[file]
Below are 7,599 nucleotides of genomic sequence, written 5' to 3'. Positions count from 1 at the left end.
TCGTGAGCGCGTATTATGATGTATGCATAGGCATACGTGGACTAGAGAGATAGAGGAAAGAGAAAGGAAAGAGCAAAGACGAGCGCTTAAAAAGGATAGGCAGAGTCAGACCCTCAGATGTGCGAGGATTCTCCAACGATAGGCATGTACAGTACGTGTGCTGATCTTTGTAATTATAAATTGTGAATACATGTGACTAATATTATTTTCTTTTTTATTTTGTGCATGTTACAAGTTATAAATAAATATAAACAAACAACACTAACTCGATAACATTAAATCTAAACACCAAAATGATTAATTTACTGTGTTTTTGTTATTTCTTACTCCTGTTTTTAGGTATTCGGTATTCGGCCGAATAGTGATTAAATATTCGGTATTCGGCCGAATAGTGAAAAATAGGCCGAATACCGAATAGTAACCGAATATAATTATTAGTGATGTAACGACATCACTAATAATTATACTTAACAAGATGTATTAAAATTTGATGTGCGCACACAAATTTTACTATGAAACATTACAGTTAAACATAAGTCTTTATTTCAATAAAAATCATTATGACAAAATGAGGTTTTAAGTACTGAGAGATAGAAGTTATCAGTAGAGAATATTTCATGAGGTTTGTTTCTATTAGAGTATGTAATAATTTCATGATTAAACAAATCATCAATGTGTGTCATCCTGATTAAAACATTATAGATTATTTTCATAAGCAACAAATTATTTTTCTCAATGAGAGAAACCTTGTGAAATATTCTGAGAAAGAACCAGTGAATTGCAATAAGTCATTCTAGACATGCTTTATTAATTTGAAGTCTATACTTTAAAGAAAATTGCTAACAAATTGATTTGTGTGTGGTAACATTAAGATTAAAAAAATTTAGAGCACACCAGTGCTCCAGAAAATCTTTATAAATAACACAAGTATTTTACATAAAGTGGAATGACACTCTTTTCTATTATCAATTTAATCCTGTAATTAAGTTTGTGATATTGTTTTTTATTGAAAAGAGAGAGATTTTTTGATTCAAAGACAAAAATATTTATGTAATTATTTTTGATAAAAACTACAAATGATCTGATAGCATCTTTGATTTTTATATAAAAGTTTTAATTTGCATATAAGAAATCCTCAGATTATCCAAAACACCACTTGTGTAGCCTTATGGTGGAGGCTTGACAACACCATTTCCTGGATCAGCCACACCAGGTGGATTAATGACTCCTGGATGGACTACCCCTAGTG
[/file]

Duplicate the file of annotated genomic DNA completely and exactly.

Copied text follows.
Below are 7,599 nucleotides of genomic sequence, written 5' to 3'. Positions count from 1 at the left end.
TCGTGAGCGCGTATTATGATGTATGCATAGGCATACGTGGACTAGAGAGATAGAGGAAAGAGAAAGGAAAGAGCAAAGACGAGCGCTTAAAAAGGATAGGCAGAGTCAGACCCTCAGATGTGCGAGGATTCTCCAACGATAGGCATGTACAGTACGTGTGCTGATCTTTGTAATTATAAATTGTGAATACATGTGACTAATATTATTTTCTTTTTTATTTTGTGCATGTTACAAGTTATAAATAAATATAAACAAACAACACTAACTCGATAACATTAAATCTAAACACCAAAATGATTAATTTACTGTGTTTTTGTTATTTCTTACTCCTGTTTTTAGGTATTCGGTATTCGGCCGAATAGTGATTAAATATTCGGTATTCGGCCGAATAGTGAAAAATAGGCCGAATACCGAATAGTAACCGAATATAATTATTAGTGATGTAACGACATCACTAATAATTATACTTAACAAGATGTATTAAAATTTGATGTGCGCACACAAATTTTACTATGAAACATTACAGTTAAACATAAGTCTTTATTTCAATAAAAATCATTATGACAAAATGAGGTTTTAAGTACTGAGAGATAGAAGTTATCAGTAGAGAATATTTCATGAGGTTTGTTTCTATTAGAGTATGTAATAATTTCATGATTAAACAAATCATCAATGTGTGTCATCCTGATTAAAACATTATAGATTATTTTCATAAGCAACAAATTATTTTTCTCAATGAGAGAAACCTTGTGAAATATTCTGAGAAAGAACCAGTGAATTGCAATAAGTCATTCTAGACATGCTTTATTAATTTGAAGTCTATACTTTAAAGAAAATTGCTAACAAATTGATTTGTGTGTGGTAACATTAAGATTAAAAAAATTTAGAGCACACCAGTGCTCCAGAAAATCTTTATAAATAACACAAGTATTTTACATAAAGTGGAATGACACTCTTTTCTATTATCAATTTAATCCTGTAATTAAGTTTGTGATATTGTTTTTTATTGAAAAGAGAGAGATTTTTTGATTCAAAGACAAAAATATTTATGTAATTATTTTTGATAAAAACTACAAATGATCTGATAGCATCTTTGATTTTTATATAAAAGTTTTAATTTGCATATAAGAAATCCTCAGATTATCCAAAACACCACTTGTGTAGCCTTATGGTGGAGGCTTGACAACACCATTTCCTGGATCAGCCACACCAGGTGGATTAATGACTCCTGGATGGACTACCCCTAGTG